The editors of the book and its six other contributors, almost all associated with the University of Vienna, broadly support these religio-political aims, but have set out here to demand nuance and rigour. For instance, the editors in their introduction take gentle issue with the head of NU, the redoubtable Yahya Cholil Staquf, who has written that Islam in Indonesia developed in a spirit of openness quite distinct from the ‘Middle Eastern model’, characterized by military conquest and Muslim supremacism. ‘[T]he process of Islamization of what we now call the Middle East was a highly protracted and complex affair, much less violent than portrayed by Staquf’. Yet, they go on, ‘the point is not so much the degree to which this image conforms to actual fact [as] the consequences of these “facts” in the present, and their bearing on the future’ (p.1). If this were the principle of the whole book, it might imply acceptance of the victory of legend over historical scholarship, thus incurring a risk of blowback from opponents. The contributors’ overall thrust, however, is to go beyond political rhetoric and show that the ‘localization’ of Islam has by no means been specific to Southeast Asia.

Indonesia is widely admired for projecting the ‘smiling face of Islam’, founded on principles of love, compassion, harmony, and justice. Ghazaleh Faridzadeh traces this back to the influence of the mystical Sufi tradition, and especially to the work of the great Arab Andalusian philosopher Ibn Al-Arabi. A remarkable extract from his poem Tarjuman al-ashwāq (‘The interpreter of longing,’ 1201) testifies to his recognition of all faiths, including indigenous belief systems, as expressions of unity in diversity (p. 84). But his influence spread throughout the Muslim world. Yanus Hentschel argues that terms such as ‘Sufism’, ‘Salafism’, and ‘political Islam’ are misleadingly monolithic (p. 100), and that moves to disparage ‘Arab Islam’ as a whole could alienate some potential allies of the Indonesian project (p.112). Since the nineteenth century, Sufi groups in the Middle East have been repressed under regimes that bureaucratized religious practice ‘often under the guideline of a Protestant ideal’ (p. 106) and that claimed purity and exclusiveness according to the principle of al-walā’ wa-l-barā’ (‘loyalty and rejection of all else,’ p. 103). Rüdiger Lohlker, endorsing some discussion papers recently circulated within NU networks, emphasizes that there is no Islam that is not ‘indigenized’: even at the time of the Prophet Muhammad, it was embedded in the local cultures of Mecca and Medina, though taken as the blueprint for a universal Islam claimed to transcend time and place (pp. 155-6).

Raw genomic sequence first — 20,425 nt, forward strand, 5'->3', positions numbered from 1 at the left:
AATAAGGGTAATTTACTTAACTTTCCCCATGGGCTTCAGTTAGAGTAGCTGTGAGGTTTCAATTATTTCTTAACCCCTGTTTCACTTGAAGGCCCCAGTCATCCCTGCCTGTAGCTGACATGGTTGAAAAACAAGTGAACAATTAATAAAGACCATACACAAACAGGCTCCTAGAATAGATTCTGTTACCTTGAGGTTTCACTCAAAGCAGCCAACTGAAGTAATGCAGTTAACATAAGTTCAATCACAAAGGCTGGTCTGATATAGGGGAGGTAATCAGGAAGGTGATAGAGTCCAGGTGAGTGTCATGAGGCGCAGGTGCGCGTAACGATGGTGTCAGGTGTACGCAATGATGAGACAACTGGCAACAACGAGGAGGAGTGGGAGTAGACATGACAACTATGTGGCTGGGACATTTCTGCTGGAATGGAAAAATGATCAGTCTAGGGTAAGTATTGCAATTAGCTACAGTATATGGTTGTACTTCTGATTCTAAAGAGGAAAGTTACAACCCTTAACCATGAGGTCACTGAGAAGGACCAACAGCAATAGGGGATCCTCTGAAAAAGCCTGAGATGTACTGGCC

We can understand the current process of indigenization, Lohlker concludes, as ‘the development of a genuine Indonesian school of thought beginning to operate at a global level and claiming Islam as part of the universal values of humanity and not excluding other Islamic and non-Islamic parts of the global society’ (p. 177). All credit to these authors for drawing attention to the snags, including some NU members’ activities in the past that fell far short of eirenic; NU’s apparent negativity with regard to Indonesia’s Shia and Ahmadi minorities (Faridzadeh p. 88); and NU’s own claims in some of its manifestos to a proprietary purity.

Anthropologists have contributed richly to Indonesian studies, and there is much to stimulate them in this book, a model of engaged scholarship. Only lacking perhaps is the acuity of a Mary Douglas to identify commonalities in forms of associational life and purity maintenance, irrespective of ideological content.

Ivanyi, Katharina & Rüdiger Lohlker (eds). Humanitarian Islam: Reflecting on an Islamic Concept. 194 pp., bibliogr. Paderborn: Brill Schöningh, 2023. €110.28 (cloth)